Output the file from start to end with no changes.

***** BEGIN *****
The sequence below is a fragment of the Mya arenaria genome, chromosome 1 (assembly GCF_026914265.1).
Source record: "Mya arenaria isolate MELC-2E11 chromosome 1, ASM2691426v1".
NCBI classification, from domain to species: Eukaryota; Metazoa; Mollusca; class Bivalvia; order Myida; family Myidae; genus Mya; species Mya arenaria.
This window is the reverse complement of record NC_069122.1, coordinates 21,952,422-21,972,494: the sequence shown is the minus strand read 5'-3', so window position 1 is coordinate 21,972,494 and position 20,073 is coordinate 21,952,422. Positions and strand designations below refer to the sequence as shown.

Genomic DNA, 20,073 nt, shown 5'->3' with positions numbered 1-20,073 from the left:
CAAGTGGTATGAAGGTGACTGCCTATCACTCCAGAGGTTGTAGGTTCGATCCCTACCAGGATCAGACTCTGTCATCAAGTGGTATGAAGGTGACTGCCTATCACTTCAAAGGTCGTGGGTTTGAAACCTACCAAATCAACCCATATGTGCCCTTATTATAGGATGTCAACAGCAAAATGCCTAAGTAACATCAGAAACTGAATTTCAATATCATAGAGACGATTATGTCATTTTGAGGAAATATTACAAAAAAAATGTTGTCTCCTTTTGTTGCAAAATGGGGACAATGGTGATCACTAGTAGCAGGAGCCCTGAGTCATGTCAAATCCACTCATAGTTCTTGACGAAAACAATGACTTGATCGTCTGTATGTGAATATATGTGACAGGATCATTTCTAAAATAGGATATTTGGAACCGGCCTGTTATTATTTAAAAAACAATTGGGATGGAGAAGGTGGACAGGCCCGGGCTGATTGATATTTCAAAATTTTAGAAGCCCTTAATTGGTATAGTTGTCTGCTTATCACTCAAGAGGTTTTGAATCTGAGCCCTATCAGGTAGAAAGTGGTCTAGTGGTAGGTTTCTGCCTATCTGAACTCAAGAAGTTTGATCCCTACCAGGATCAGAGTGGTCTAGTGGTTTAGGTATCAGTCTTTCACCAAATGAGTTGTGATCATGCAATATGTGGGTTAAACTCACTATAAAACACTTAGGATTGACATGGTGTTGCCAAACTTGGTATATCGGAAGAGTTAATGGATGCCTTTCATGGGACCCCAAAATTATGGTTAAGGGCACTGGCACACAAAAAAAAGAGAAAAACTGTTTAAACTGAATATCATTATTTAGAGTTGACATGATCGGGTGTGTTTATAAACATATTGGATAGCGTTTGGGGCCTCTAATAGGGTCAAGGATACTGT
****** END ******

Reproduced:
The sequence below is a fragment of the Mya arenaria genome, chromosome 1 (assembly GCF_026914265.1).
Source record: "Mya arenaria isolate MELC-2E11 chromosome 1, ASM2691426v1".
NCBI classification, from domain to species: Eukaryota; Metazoa; Mollusca; class Bivalvia; order Myida; family Myidae; genus Mya; species Mya arenaria.
This window is the reverse complement of record NC_069122.1, coordinates 21,952,422-21,972,494: the sequence shown is the minus strand read 5'-3', so window position 1 is coordinate 21,972,494 and position 20,073 is coordinate 21,952,422. Positions and strand designations below refer to the sequence as shown.

Genomic DNA, 20,073 nt, shown 5'->3' with positions numbered 1-20,073 from the left:
CAAGTGGTATGAAGGTGACTGCCTATCACTCCAGAGGTTGTAGGTTCGATCCCTACCAGGATCAGACTCTGTCATCAAGTGGTATGAAGGTGACTGCCTATCACTTCAAAGGTCGTGGGTTTGAAACCTACCAAATCAACCCATATGTGCCCTTATTATAGGATGTCAACAGCAAAATGCCTAAGTAACATCAGAAACTGAATTTCAATATCATAGAGACGATTATGTCATTTTGAGGAAATATTACAAAAAAAATGTTGTCTCCTTTTGTTGCAAAATGGGGACAATGGTGATCACTAGTAGCAGGAGCCCTGAGTCATGTCAAATCCACTCATAGTTCTTGACGAAAACAATGACTTGATCGTCTGTATGTGAATATATGTGACAGGATCATTTCTAAAATAGGATATTTGGAACCGGCCTGTTATTATTTAAAAAACAATTGGGATGGAGAAGGTGGACAGGCCCGGGCTGATTGATATTTCAAAATTTTAGAAGCCCTTAATTGGTATAGTTGTCTGCTTATCACTCAAGAGGTTTTGAATCTGAGCCCTATCAGGTAGAAAGTGGTCTAGTGGTAGGTTTCTGCCTATCTGAACTCAAGAAGTTTGATCCCTACCAGGATCAGAGTGGTCTAGTGGTTTAGGTATCAGTCTTTCACCAAATGAGTTGTGATCATGCAATATGTGGGTTAAACTCACTATAAAACACTTAGGATTGACATGGTGTTGCCAAACTTGGTATATCGGAAGAGTTAATGGATGCCTTTCATGGGACCCCAAAATTATGGTTAAGGGCACTGGCACACAAAAAAAAGAGAAAAACTGTTTAAACTGAATATCATTATTTAGAGTTGACATGATCGGGTGTGTTTATAAACATATTGGATAGCGTTTGGGGCCTCTAATAGGGTCAAGGATACTGT